France makes abortion a constitutional right during historic Versailles elections

The French parliament has recorded it abortion as a constitutional right a historic joint session in the Palace of Versailles.

Of the 925 voting MPs and senators, 780 supported the amendment, which will give women the “guaranteed freedom” to choose abortion.

There was thunderous applause in the room when the results were announced on Monday; in central Paris, the Eiffel Tower was illuminated to mark the occasion.

The measure had had already been adopted by the House of Lords and House of Commons, the Sénat and the Assemblée Nationale, but final approval by parliamentarians at the joint session in Versailles was needed to bring about constitutional changes.

The Prime Minister, Gabriel Attal, told those gathered in the opulent conference hall in the Midi Wing of the palace: “We are haunted by the suffering and memory of so many women who were not free. We owe a moral debt (to all women who) suffered in their flesh.

“Today the present must respond to history. If we enshrine this right in our Constitution, we close the door on the tragedy of the past and the trail of suffering and pain. It will further prevent reactionaries from attacking women.

“Let us not forget that the train of oppression can happen again. Let’s make sure this doesn’t happen, that it never happens again today.”

He added: “I say to all women within our borders and beyond that today begins the era of a world of hope.”

Mathilde Panot, a lawmaker from the far-left France Unbowed, who proposed including abortion rights in the constitution, told the meeting it was “a promise… for all the women who fight (for them) around the world.”

She added: “Your struggle is our struggle. This victory is for you.”

Mathilde Panot told the conference that abortion rights were “a promise… for all women who fight (for them) around the world.” Photo: Bertrand Guay/AFP/Getty Images

The president, Emmanuel Macron, said he had pledged to make women’s freedom to choose abortion “irreversible.” Writing the right to abortion into the constitution, which involved amending the 17th paragraph of the constitution article 34 that defines the law and its limits seen as a way to protect the law that decriminalized abortion in France in 1975.

During the National Assembly During the debate on the law in January, Justice Minister Éric Dupond-Moretti told MPs that the right to abortion was not simply a freedom like any other, “because it allows women to decide their future”.

Aurore Bergé, the minister in charge of equality and the fight against discrimination, added: “This vote will be one of the most important and remarkable of this parliament.”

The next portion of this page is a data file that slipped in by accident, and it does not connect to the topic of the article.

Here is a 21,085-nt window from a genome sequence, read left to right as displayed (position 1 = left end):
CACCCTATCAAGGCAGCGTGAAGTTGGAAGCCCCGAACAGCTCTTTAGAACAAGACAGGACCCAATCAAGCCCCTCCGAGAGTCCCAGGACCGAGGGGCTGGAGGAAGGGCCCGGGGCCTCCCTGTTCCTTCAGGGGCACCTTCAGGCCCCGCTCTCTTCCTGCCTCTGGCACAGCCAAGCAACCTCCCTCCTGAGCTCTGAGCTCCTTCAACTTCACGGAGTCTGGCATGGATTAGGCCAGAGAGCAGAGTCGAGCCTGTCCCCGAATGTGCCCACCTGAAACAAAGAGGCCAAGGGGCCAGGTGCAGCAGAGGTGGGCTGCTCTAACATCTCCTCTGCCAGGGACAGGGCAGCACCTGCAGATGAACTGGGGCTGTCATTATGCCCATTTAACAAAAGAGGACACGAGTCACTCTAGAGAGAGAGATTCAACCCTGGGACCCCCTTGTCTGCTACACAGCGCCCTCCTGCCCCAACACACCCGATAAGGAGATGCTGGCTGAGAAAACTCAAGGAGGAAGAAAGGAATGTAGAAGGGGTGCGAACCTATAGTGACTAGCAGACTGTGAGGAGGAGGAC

Once the two houses agreed on the wording of the legal text, Macron had the choice of holding a national referendum or convening a joint parliamentary ‘congress’ consisting of 577 parliamentarians and 348 senators in Versailles, where three-fifths of the votes cast was needed. passage.

Monday’s session is the first to be held to change the constitution since 2008, when Nicolas Sarkozy took steps to modernize French institutions, including limiting presidents to a maximum of two consecutive five-year terms.

Since 1958, the Parliamentary Congress has met sixteen times and introduced 21 constitutional amendments.

The congress was overseen by Yaël Braun-Pivet, from Macron’s Renaissance party, who is the equivalent of speaker of the lower house, and parliamentarians were are arranged alphabetically.

The leaders of eighteen groups – ten from the lower house and eight from the upper house – were invited to speak about the change for five minutes each before the vote.

Members of Parliament listen to the French Prime Minister at the Palace of Versailles Photo: Christophe Petit-Tesson/EPA

The text will now are authenticated by a “seal of Congress” and sent to the government. Macron will attend a ceremony to finalize the constitutional change on Friday, International Women’s Day.

Political momentum for the constitutional amendment was given following the 2022 U.S. Supreme Court decision to overturn Roe v Wade, a ruling that had recognized women’s constitutional right to abortion and legalized it nationwide.

Right-wing senators from the Républicains party voted against a first attempt to amend the constitution in October 2022. Later that year, the French parliament voted to extend France’s legal limit for terminating a pregnancy from 12 to 14 weeks, amid anger that thousands of women were forced to travel abroad annually to terminate pregnancies in, among other places The Netherlands, Spain and Great Britain.

Anti-abortion demonstrators gathered in Versailles, near the palace, to oppose the constitutional change.